The U.S. dollar surged on Wednesday as it widened early advances against the yen and the euro after the Federal Reserve scaled back bond purchases and blamed the harsh winter weather for the weak performance of the American economy.
The dollar index surged 0.8 percent to 80.056 while the yen plunged 1 percent after the Fed concluded a two-day session by revealing that it would go ahead with its plans to end the quantitative easing program (QE) otherwise known as the stimulus program.
It also announced that interest rates will remain low despite the economic slowly rising from the ruins caused by the financial crisis nearly six years ago.
“It’s a little bit more hawkish than people expected,” said Shaun Osborne, foreign exchange strategist at TD Securities in Toronto. “They seem to see interest rates rising sooner rather than later. … This is helping the dollar.”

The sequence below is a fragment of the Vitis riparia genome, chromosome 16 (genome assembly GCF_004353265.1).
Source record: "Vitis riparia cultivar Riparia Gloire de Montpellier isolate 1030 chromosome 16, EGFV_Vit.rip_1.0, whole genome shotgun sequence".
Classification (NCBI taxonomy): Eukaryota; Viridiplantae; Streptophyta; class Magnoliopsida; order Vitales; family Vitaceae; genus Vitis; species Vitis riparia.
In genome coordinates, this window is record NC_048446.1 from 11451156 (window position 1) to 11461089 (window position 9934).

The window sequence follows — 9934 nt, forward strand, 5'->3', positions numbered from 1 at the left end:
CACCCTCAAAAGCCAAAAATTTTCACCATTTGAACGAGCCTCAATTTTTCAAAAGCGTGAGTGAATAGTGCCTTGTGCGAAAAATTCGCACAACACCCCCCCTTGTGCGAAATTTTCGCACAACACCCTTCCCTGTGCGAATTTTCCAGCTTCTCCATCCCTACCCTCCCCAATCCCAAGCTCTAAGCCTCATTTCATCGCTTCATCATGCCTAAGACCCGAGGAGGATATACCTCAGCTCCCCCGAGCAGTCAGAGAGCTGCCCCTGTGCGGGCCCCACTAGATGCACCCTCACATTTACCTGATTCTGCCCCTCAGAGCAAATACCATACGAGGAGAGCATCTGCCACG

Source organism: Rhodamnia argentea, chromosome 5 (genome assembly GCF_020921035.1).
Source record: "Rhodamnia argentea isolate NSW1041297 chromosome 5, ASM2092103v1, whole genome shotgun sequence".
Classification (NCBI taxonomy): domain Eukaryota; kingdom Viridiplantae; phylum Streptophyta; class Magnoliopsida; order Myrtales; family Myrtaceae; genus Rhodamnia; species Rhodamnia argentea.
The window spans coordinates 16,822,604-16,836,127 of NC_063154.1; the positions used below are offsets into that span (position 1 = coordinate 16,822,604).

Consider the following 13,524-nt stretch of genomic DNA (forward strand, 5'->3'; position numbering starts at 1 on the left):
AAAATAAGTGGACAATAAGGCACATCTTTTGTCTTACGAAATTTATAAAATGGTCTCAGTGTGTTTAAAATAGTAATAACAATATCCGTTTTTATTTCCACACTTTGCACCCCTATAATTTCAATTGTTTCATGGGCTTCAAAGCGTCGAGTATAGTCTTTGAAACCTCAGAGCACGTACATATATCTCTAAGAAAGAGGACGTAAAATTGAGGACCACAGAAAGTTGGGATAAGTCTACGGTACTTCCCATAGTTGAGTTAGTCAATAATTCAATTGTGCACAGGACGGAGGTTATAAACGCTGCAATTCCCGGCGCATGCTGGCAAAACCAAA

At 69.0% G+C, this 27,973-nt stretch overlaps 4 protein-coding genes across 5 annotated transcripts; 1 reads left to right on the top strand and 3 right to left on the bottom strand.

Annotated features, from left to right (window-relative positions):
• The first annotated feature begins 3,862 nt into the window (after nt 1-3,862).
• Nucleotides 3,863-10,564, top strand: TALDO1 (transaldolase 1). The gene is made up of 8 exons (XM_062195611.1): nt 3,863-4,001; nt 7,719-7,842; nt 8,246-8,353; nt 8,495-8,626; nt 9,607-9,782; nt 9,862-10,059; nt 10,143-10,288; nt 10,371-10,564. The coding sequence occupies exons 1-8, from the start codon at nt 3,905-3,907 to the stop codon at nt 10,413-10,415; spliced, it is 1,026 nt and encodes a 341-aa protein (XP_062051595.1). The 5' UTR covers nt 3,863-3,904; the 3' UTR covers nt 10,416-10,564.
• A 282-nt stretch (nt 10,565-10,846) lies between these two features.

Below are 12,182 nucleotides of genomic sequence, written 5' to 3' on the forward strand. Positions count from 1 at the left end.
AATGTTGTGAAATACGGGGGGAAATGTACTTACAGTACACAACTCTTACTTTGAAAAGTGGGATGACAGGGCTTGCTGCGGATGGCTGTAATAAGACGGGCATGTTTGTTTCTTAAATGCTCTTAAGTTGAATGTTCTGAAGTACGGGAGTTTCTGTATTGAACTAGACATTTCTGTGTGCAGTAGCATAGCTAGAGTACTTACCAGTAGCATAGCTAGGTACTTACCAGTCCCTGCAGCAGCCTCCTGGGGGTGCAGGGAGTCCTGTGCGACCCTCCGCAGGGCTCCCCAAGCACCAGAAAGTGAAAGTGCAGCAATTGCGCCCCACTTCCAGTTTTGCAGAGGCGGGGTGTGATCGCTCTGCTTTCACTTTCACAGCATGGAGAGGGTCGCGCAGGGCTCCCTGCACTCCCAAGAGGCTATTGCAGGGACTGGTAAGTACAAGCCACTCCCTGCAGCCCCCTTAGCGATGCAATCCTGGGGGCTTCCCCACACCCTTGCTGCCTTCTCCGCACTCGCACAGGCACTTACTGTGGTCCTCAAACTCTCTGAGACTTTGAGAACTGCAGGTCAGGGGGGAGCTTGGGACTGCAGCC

Besides cutting back its monthly bond purchases from $65 billion to $55 billion, the Federal Reserve said it will continue maintaining interest rates at low levels despite the revival of the U.S. job market and the inflation rising to its target.
Before Federal Reserve’s Chair Janet Yellen announced the decision, the dollar was already up against the euro and the yen, but surged sharply afterwards. The dollar was up 1.2 percent in the afternoon at 102.55 yen to the dollar. The euro pared its gains against the dollar, and was trading 0.83 percent lower at $1.3816 on Wednesday.
The Swiss franc also declined 1.05 percent against the dollar to finish at 0.8820 franc to the dollar, while the UK Sterling also dropped 0.4 percent to trade at $1.6527 in afternoon New York trading.
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